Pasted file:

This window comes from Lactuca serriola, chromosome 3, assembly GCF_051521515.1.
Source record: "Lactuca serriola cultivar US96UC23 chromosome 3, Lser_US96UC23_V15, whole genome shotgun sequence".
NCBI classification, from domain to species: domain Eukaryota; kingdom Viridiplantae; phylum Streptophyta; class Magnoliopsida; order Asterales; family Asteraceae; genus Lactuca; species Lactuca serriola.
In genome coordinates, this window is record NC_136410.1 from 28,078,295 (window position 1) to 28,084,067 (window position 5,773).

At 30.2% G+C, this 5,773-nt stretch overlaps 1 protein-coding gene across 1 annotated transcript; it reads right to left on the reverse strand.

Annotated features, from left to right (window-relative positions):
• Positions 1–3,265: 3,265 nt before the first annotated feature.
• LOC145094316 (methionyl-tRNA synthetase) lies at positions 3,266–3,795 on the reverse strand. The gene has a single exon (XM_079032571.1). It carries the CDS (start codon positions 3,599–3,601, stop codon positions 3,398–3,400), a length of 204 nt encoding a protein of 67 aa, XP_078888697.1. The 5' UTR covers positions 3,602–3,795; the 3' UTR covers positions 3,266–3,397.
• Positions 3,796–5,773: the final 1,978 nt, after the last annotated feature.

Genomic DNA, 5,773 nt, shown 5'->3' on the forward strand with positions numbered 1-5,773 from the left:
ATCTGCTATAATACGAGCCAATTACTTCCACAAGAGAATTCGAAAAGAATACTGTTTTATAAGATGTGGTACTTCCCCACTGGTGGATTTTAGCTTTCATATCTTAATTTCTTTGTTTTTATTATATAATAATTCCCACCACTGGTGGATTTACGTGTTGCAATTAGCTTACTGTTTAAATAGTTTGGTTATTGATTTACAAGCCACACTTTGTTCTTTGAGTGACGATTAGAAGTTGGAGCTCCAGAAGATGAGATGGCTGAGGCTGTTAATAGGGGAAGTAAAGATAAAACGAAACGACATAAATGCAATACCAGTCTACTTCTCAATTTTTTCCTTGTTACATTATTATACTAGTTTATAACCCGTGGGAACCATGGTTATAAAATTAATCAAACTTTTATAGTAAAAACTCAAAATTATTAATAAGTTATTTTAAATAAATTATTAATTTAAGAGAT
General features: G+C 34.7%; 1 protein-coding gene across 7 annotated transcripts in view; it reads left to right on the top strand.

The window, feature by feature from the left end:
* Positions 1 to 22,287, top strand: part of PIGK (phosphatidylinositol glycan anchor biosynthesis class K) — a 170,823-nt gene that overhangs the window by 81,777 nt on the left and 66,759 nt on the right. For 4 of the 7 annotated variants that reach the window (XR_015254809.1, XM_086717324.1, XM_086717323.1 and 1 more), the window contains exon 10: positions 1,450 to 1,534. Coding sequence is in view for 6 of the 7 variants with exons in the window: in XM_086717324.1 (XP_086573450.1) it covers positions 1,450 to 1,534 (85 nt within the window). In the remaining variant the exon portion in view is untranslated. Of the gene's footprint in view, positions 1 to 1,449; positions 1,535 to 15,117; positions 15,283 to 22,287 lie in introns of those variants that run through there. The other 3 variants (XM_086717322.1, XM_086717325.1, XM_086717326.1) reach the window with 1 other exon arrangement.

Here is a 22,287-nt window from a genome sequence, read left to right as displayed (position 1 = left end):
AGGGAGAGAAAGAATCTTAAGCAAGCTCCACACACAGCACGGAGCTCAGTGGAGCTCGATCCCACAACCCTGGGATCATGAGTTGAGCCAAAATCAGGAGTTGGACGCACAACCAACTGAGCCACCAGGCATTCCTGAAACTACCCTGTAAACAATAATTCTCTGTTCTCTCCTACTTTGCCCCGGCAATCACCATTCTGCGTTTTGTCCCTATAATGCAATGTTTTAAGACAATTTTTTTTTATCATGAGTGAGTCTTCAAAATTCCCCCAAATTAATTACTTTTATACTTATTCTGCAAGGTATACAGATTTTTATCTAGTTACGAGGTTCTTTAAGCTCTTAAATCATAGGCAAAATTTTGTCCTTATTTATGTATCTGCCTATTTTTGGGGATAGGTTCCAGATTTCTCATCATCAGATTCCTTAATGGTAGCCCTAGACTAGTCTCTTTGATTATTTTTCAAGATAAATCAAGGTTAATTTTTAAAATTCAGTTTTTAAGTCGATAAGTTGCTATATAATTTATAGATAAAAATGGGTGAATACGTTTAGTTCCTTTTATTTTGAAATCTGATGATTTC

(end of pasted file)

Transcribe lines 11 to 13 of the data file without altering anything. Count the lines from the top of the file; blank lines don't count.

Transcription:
ATCTGCTATAATACGAGCCAATTACTTCCACAAGAGAATTCGAAAAGAATACTGTTTTATAAGATGTGGTACTTCCCCACTGGTGGATTTTAGCTTTCATATCTTAATTTCTTTGTTTTTATTATATAATAATTCCCACCACTGGTGGATTTACGTGTTGCAATTAGCTTACTGTTTAAATAGTTTGGTTATTGATTTACAAGCCACACTTTGTTCTTTGAGTGACGATTAGAAGTTGGAGCTCCAGAAGATGAGATGGCTGAGGCTGTTAATAGGGGAAGTAAAGATAAAACGAAACGACATAAATGCAATACCAGTCTACTTCTCAATTTTTTCCTTGTTACATTATTATACTAGTTTATAACCCGTGGGAACCATGGTTATAAAATTAATCAAACTTTTATAGTAAAAACTCAAAATTATTAATAAGTTATTTTAAATAAATTATTAATTTAAGAGAT
General features: G+C 34.7%; 1 protein-coding gene across 7 annotated transcripts in view; it reads left to right on the top strand.

The window, feature by feature from the left end: